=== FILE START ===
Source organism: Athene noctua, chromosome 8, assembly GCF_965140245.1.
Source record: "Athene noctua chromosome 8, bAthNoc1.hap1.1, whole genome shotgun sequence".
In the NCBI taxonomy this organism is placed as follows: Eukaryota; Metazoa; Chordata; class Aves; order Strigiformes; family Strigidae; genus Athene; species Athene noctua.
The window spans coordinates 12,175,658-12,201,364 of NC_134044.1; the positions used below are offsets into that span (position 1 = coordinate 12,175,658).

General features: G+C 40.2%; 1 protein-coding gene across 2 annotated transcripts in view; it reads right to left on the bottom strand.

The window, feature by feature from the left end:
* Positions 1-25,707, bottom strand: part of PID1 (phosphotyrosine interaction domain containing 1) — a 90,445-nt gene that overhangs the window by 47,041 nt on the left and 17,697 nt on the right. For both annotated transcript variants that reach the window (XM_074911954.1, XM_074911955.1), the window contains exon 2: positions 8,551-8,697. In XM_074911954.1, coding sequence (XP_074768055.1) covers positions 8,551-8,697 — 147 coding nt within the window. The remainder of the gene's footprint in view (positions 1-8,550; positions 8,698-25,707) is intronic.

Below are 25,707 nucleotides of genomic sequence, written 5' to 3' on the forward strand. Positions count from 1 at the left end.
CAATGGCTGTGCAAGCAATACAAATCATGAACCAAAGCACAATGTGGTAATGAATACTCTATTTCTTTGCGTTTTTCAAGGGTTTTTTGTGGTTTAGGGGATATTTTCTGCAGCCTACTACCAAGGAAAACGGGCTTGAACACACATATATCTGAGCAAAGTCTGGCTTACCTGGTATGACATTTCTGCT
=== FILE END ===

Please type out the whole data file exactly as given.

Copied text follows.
Source organism: Athene noctua, chromosome 8, assembly GCF_965140245.1.
Source record: "Athene noctua chromosome 8, bAthNoc1.hap1.1, whole genome shotgun sequence".
In the NCBI taxonomy this organism is placed as follows: Eukaryota; Metazoa; Chordata; class Aves; order Strigiformes; family Strigidae; genus Athene; species Athene noctua.
The window spans coordinates 12,175,658-12,201,364 of NC_134044.1; the positions used below are offsets into that span (position 1 = coordinate 12,175,658).

General features: G+C 40.2%; 1 protein-coding gene across 2 annotated transcripts in view; it reads right to left on the bottom strand.

The window, feature by feature from the left end:
* Positions 1-25,707, bottom strand: part of PID1 (phosphotyrosine interaction domain containing 1) — a 90,445-nt gene that overhangs the window by 47,041 nt on the left and 17,697 nt on the right. For both annotated transcript variants that reach the window (XM_074911954.1, XM_074911955.1), the window contains exon 2: positions 8,551-8,697. In XM_074911954.1, coding sequence (XP_074768055.1) covers positions 8,551-8,697 — 147 coding nt within the window. The remainder of the gene's footprint in view (positions 1-8,550; positions 8,698-25,707) is intronic.

Below are 25,707 nucleotides of genomic sequence, written 5' to 3' on the forward strand. Positions count from 1 at the left end.
CAATGGCTGTGCAAGCAATACAAATCATGAACCAAAGCACAATGTGGTAATGAATACTCTATTTCTTTGCGTTTTTCAAGGGTTTTTTGTGGTTTAGGGGATATTTTCTGCAGCCTACTACCAAGGAAAACGGGCTTGAACACACATATATCTGAGCAAAGTCTGGCTTACCTGGTATGACATTTCTGCT